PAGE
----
Auckland Property Market Commentary - October 2023


Office market

Auckland’s office markets have continued to evolve over the last six to 12 months. Market conditions remain softer in the CBD with vacancy rates across the whole precinct remaining over 10%.

However, demand for prime quality office space is stronger. Factors impacting on tenant demand include the underlying quality, the building location (with areas closer to the waterfront in higher demand), the building’s environment/sustainability rating, the area of the space being let (with the market for space in excess of 1,000m² being harder to lease), and the flexibility of space to cope with redesign to adapt to changes in work space requirement. For example, the ability to create collaboration spaces and layouts which are more staff friendly.

Post the COVID-19 pandemic, staff’s desire to work from home remains a challenge for some businesses. Business leaders need to balance the desire to attract staff back into the office to increase collaboration between employees whilst still wanting to retain key staff in a low unemployment environment. This has resulted in a number of businesses having more space than they currently require. A proportion of this space may be released back onto the market by subleasing or they may choose to wait for their leases to expire before seeking premises more suited to their needs.

The metropolitan market has stabilised over the last six to 12 months with steady growth in demand. The Southern Corridor office precinct, in particular, has fared better than the central city with tenant demand for space driving vacancy rates to less than 5%. The city fringe precinct has also experienced falls in the amount of vacant space.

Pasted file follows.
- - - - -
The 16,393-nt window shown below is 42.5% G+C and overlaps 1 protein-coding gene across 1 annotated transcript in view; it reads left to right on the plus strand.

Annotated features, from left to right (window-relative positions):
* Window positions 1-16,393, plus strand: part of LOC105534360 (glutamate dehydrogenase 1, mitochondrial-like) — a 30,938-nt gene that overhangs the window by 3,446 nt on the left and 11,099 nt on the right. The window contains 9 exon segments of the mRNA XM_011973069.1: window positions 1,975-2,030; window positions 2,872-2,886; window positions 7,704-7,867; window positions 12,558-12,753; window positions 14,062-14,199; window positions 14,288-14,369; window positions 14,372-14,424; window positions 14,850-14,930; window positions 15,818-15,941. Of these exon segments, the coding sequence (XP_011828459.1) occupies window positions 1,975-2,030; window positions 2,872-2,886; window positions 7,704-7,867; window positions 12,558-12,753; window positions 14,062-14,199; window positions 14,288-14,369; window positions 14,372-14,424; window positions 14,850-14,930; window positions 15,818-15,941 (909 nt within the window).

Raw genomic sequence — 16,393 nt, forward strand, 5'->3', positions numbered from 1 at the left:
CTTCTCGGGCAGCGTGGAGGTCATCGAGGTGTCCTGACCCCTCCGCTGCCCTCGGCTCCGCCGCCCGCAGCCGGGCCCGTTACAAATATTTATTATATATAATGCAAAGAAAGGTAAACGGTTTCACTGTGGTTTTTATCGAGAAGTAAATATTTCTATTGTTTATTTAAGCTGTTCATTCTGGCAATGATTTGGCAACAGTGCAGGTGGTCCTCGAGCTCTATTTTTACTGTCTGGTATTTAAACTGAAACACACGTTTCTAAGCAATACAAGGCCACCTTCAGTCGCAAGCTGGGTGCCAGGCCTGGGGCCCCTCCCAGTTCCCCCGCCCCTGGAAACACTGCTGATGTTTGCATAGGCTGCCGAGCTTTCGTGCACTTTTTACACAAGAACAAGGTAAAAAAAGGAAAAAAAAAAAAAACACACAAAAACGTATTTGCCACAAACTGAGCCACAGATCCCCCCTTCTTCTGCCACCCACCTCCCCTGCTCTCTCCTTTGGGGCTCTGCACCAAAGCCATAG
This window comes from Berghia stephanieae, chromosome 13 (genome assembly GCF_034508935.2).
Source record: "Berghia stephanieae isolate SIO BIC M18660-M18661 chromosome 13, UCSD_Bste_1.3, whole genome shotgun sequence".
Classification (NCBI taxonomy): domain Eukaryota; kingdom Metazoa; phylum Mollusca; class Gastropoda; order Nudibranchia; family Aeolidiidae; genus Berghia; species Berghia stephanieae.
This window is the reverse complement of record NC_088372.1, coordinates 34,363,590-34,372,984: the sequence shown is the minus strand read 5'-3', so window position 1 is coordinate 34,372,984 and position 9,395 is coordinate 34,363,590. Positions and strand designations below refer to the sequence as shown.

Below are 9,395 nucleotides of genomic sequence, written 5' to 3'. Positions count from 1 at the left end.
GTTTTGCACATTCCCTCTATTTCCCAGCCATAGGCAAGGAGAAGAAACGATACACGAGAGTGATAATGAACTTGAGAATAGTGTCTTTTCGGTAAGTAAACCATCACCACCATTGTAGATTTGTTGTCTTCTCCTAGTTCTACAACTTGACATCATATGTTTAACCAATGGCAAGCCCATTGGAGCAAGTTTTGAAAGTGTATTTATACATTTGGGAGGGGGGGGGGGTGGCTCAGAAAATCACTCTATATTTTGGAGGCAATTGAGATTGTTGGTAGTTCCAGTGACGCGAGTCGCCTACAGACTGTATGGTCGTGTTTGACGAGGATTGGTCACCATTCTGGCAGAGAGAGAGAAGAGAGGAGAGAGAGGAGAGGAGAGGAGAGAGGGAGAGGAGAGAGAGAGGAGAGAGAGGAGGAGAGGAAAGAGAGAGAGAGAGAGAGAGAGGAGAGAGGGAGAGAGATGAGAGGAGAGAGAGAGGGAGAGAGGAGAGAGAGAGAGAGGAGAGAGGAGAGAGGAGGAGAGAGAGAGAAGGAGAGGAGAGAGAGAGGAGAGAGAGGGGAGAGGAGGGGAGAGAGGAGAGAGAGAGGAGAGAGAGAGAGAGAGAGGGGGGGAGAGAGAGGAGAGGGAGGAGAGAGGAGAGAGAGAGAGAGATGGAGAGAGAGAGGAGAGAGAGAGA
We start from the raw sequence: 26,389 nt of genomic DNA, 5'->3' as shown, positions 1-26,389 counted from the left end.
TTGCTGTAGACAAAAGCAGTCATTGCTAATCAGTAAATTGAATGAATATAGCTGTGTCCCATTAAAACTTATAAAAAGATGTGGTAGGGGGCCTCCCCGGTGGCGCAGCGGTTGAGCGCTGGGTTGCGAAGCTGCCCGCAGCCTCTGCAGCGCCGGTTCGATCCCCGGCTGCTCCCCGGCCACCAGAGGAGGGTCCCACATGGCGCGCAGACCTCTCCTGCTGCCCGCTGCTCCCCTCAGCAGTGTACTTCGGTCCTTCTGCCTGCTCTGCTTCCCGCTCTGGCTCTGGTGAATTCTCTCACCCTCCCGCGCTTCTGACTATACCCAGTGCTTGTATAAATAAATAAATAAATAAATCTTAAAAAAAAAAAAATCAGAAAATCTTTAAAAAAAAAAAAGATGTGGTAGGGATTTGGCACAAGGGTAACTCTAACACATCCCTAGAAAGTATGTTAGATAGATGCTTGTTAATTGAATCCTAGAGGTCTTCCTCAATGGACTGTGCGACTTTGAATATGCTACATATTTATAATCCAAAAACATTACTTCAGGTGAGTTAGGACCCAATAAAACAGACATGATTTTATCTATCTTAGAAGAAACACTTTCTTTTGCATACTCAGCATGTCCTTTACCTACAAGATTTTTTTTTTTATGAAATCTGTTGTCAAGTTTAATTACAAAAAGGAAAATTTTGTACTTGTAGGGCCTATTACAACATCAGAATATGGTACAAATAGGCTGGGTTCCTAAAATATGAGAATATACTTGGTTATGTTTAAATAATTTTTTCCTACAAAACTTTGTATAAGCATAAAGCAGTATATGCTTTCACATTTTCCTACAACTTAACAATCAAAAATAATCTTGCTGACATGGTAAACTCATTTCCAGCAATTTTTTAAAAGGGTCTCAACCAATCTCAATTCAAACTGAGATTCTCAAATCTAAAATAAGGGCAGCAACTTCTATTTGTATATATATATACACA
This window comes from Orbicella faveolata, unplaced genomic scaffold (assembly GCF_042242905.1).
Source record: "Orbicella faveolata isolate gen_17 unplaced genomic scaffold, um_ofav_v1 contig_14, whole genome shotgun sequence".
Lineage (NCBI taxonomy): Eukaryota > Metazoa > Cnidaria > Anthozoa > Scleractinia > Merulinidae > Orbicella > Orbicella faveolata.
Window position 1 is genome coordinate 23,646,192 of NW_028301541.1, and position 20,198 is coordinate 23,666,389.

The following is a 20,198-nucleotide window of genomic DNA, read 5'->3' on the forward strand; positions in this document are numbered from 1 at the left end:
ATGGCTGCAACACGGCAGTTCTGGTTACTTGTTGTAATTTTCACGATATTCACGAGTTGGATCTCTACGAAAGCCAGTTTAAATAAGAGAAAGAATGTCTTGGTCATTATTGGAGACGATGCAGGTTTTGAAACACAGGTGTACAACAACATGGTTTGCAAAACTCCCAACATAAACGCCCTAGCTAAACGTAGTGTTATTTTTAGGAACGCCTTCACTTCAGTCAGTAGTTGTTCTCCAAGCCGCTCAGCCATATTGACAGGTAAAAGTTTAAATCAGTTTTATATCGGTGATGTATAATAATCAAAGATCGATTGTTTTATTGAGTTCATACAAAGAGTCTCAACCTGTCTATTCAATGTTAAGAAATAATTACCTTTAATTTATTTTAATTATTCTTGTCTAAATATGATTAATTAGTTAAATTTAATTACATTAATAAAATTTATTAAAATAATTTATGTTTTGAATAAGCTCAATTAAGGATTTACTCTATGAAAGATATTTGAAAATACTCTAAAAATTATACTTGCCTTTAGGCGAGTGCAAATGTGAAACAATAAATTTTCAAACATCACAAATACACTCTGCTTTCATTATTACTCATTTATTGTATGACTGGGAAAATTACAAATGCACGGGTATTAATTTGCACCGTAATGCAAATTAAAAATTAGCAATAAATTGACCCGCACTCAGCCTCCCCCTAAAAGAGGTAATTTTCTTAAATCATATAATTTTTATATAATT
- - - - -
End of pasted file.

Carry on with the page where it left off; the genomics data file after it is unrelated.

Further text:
Industrial market

Auckland’s industrial property market has continued its strong performance. Vacancy rates have remained near 1% of the total stock, and tenant demand for space is strong.

As a consequence, rents have continued to increase and are now in excess of 10% higher than they were 12 months ago. However, investor demand is still strong. It has been impacted by higher interest rates and tightening bank lending criteria which has resulted in higher investment yields. With the realisation that interest rates are likely to remain higher for longer than anticipated, investors will need to ensure they do not breach their bank’s lending covenants to maintain their lender’s support. It is likely banks will work with any distressed investors to ensure an orderly right sizing of their property portfolios.

Demand for new large format space remains steady and there appears to be a decline in smaller speculative development activity. The financial feasibility of development remains challenging with higher interest rates, increased construction costs, elevated land values, and higher investment yields only being partially offset by rental growth over the last 12 months. Building consents, issued in the 12 months ended August 2023, totalled 406.950m² across 176 different projects, down from 489,610m² across 204 projects in the preceding 12 months. This level of development activity is approximately 80% of the pre-COVID-19 peak in 2019. In the August 2023 year, 71% of the consents issued were in South Auckland’s industrial precincts.

The forecast for the sector is mixed (like all property sectors) with an uncertain economic outlook and the expectation that interest rates will remain higher for longer than anticipated 12 months ago. The overall impact of these factors will take time to play out in the industrial property market.

Retail market

Consumer confidence has remained low over the last year. Consumers have been battered by a range of head winds including the realisation that inflation is remaining stubbornly high and, as a consequence, higher interest rates are likely to extend well into 2024.